Accelerometers are widely used to measure physical activity, but limitations in the ability to differentiate between running intensities have been reported. This problem may relate to accelerometer placement. In this study, we compare the validity of accelerometers placed on the hip and the thigh for the measurement of walking and running speed under laboratory and field conditions. Young healthy men and women wore ActiGraph GT3X+ accelerometers on the hip and on the thigh while performing walking and running activities in laboratory (n = 31) and field conditions (n = 17). Vector magnitude counts per minute (VM cpm) were correlated with speed of locomotion and, during laboratory trials, with oxygen consumption (VO2, ml·min−1·kg−1). Both hip- and thigh-placed VM cpm showed strong correlations with walking speed ranging from 3 to 7 km·h−1 (r = 0.93 and r = 0.95, respectively) and VO2 (r = 0.85 and r = 0.91, respectively). Compared with the hip-placed VM cpm, thigh-placed VM cpm showed significantly stronger correlations with running speed ranging from 7 to 20 km·h−1 (r = 0.29 and r = 0.89, respectively) and the corresponding VO2 (r = 0.25 and r = 0.87, respectively). Regardless of accelerometer placement, VM cpm were similar between laboratory and field tests performed at comparable walking and running speeds. These results show that accelerometers placed on the thigh, but not on the hip, provide proportional output across a wide range of walking and running speeds. Thus, thigh-placed accelerometers are able to differentiate between running intensities in both laboratory and field conditions.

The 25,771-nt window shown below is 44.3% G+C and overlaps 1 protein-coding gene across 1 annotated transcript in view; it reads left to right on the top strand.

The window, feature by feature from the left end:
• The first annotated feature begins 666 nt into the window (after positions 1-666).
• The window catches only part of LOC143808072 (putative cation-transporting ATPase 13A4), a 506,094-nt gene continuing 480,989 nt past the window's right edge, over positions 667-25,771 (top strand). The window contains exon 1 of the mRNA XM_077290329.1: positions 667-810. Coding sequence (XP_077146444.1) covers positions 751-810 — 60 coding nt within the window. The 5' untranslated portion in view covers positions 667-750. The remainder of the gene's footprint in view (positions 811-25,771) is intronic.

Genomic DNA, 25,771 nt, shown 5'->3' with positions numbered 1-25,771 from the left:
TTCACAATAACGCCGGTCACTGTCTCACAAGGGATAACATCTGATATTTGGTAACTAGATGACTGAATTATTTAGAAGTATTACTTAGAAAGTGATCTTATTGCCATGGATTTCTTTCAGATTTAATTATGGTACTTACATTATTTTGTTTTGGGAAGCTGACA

Jonathan M. Miller, Mark A. Pereira, Julian Wolfson, Melissa N. Laska, Toben F. Nelson and Dianne Neumark-Sztainer
Background: This study tested for differences in personal, social, and environmental correlates of moderate to vigorous physical activity (MVPA) across ethnicity/race in male and female adolescents. Methods: Self-reported MVPA and 47 potential correlates of MVPA were measured in an ethnically/racially diverse cross-sectional sample of adolescents, in Minnesota, who participated in EAT-2010 (Eating and Activity in Teens). Interactions of potential correlates with ethnicity/race on MVPA were tested in linear hierarchical regression models in boys and girls. Results: Boys reported 1.7 more weekly hours of MVPA than girls. White adolescents reported 1.1 to 2.1 more weekly hours of MVPA than nonwhite adolescents. Among girls, neighborhood road connectivity was negatively correlated with MVPA among Hispanic and Asian participants. Among boys, sports participation was positively correlated with MVPA among all ethnicities/races, except Asians. Home media equipment was positively correlated with MVPA among Hispanic boys, but negatively correlated among white boys. Conclusions: A few correlates of physical activity among adolescents differed intersectionally by ethnicity/race and sex. Sports participation and home media equipment may have differing impacts on physical activity across ethnicities and races in boys, whereas neighborhood features like road connectivity may have differing impacts on physical activity across ethnicities and races in girls.